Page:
Math Misconceptions 5.NBT.1-4

Look closely at errors in studentsâ€™ work (formative assessment) to help you reflect and make instructional decisions to suit all studentsâ€™ needs.

Students form misconceptions about place value relationships when they focus on the face value of the digits in each place rather than the place values themselves. They may focus in on a 2 in the tenths place and a 2 in the hundredths place and see them as the same value. Students need to focus in on the places themselves and not only the digits. The structure of the base-ten number system is essentially multiplicative, as it involves counts of different sized groups that are powers of 10. The relationship between any adjacent place value units is always the same; one unit of higher place value can be decomposed into ten units of the next lower place value. For example, 1,000 can be decomposed into ten 100â€™s. One way to show this relationship is to compose and decompose various models such as base-ten blocks or nonstandard paper strips (cut apart and taped together) that are not associated with a face value of a digit. MISCONCEPTION:

WHAT TO DO:

When students try to explain patterns in the number of zeros when powers of ten are multiplied or divided, they often conclude that zeros are just either “added on” or “crossed off” to find an answer or that the decimal point magically moves to the right or to the left. While this procedure can work if applied correctly, this standard calls for students to explain the patterns. Students need repeated experiences with place value relationships and the meanings of multiplication and division by ten in order to explain or model their understanding about the zeros and why the decimal point is placed in a specific location. Additionally, relationships can be examined by asking questions such as, “What number would be 10 times greater?” or “What number would be 1/10 of the value?” Students must have repeated opportunities to work flexibly with these powers of ten. MISCONCEPTION:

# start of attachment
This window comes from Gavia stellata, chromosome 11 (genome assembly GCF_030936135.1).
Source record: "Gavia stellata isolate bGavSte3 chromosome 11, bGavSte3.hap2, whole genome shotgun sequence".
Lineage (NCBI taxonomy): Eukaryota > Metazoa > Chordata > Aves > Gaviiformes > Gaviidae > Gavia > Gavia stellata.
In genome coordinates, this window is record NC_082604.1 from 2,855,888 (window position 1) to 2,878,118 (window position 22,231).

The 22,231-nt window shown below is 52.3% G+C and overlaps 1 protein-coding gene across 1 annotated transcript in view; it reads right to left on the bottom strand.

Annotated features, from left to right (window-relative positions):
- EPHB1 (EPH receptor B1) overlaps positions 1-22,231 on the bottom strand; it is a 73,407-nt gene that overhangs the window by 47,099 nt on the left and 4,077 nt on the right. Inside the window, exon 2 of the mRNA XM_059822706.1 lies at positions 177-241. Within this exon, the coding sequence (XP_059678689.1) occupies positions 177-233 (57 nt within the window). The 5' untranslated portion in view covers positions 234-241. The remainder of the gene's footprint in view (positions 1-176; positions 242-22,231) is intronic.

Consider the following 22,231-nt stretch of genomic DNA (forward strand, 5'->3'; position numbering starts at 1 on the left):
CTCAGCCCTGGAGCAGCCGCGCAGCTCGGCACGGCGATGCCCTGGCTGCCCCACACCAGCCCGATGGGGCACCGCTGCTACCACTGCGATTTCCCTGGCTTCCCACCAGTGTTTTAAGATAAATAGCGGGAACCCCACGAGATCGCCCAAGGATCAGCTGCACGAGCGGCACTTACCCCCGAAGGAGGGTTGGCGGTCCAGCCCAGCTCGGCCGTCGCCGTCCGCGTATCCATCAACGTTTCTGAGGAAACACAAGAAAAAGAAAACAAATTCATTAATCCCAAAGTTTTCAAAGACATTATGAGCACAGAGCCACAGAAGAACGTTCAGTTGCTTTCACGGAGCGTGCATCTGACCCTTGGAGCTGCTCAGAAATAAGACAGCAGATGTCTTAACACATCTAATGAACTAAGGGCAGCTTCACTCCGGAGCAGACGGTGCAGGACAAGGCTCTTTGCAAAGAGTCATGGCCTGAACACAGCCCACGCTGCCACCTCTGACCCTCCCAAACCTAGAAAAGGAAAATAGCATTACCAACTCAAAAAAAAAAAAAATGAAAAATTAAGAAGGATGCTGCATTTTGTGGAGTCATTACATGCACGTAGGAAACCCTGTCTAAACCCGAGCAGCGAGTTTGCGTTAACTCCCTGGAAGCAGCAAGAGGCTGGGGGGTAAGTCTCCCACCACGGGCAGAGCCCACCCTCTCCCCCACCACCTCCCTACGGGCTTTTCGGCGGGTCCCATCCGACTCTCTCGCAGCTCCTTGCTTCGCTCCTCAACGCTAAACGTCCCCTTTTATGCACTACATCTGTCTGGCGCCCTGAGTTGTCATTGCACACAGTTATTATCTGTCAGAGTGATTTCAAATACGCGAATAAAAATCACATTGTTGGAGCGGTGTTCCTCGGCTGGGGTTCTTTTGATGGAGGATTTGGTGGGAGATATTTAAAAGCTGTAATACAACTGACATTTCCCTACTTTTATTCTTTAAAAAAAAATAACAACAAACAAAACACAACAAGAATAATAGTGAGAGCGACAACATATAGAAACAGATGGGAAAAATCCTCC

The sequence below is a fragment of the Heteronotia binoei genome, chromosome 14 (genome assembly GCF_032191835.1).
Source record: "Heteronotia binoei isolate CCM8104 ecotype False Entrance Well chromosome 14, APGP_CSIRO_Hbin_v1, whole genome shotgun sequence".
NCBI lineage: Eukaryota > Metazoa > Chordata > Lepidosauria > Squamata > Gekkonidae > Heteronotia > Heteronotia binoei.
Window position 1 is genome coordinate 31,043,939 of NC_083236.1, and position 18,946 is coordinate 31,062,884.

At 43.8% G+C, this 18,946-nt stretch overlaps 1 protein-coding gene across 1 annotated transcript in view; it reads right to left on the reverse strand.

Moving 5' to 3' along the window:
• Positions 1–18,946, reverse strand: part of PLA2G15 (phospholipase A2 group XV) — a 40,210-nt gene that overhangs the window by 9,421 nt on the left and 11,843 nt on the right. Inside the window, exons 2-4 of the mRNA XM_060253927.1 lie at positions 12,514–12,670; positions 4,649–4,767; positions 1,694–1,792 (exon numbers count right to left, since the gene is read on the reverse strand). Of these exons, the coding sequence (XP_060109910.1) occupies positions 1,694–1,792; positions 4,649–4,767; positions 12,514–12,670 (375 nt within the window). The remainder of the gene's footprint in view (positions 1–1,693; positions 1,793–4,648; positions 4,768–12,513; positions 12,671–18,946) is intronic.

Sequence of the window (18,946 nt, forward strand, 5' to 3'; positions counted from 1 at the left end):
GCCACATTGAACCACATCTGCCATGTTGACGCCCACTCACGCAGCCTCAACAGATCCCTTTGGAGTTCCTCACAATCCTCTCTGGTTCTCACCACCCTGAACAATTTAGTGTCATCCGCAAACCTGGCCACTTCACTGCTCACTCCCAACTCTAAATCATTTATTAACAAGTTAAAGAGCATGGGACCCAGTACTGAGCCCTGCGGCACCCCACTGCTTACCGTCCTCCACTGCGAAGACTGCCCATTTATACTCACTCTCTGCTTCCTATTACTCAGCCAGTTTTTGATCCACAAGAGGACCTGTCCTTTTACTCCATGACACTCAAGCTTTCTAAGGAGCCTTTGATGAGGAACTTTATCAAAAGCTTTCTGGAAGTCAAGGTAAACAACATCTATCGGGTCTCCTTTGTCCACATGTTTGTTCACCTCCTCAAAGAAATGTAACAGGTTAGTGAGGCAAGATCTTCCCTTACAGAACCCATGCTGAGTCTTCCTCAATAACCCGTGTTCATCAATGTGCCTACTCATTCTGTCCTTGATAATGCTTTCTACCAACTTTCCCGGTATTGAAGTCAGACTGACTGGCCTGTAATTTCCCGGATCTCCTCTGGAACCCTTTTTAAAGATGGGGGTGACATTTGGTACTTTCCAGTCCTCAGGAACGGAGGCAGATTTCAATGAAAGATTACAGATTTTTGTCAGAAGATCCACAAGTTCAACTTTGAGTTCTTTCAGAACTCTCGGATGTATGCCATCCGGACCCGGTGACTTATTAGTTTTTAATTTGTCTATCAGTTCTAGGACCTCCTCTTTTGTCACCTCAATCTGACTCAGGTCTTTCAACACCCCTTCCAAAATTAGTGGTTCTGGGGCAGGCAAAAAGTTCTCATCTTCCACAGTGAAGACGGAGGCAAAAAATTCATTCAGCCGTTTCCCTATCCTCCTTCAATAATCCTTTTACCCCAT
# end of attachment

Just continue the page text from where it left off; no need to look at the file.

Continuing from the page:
WHAT TO DO:

3.67 + 3.67 + 3.67 + 3.67 + 3.67 + 3.67 + 3.67 + 3.67 + 3.67 + 3.67 = 36.7

When students compare two decimal numbers up to the thousandths, they may confuse place value terms such as “hundreds” and “hundredths” or think that more digits mean a larger number, which is an incorrect application of whole number comparisons. Students should compare numbers concretely with representative models, showing the values of the abstract numbers. By keeping the focus on the value of the digits (which can also be recorded using expanded form), the numbers can be directly compared. MISCONCEPTION:

WHAT TO DO:

Rounding misconceptions occur when students place an emphasis on applying a series of steps, procedures, or rules to round to a given number. Furthermore, if students can only complete rounding when they are given a specific place to round to, such as round to the hundreds place, then that would suggest that they are not understanding why someone would round numbers to begin with. Context of a situation can help this. For example, if you purchased items at a store for $9.75, you might say that you need about $10.00. The use of a number line diagram, labeled in different ways, helps students determine the halfway point between two numbers, which is a more effective way to work with rounding concepts. MISCONCEPTION:

WHAT TO DO: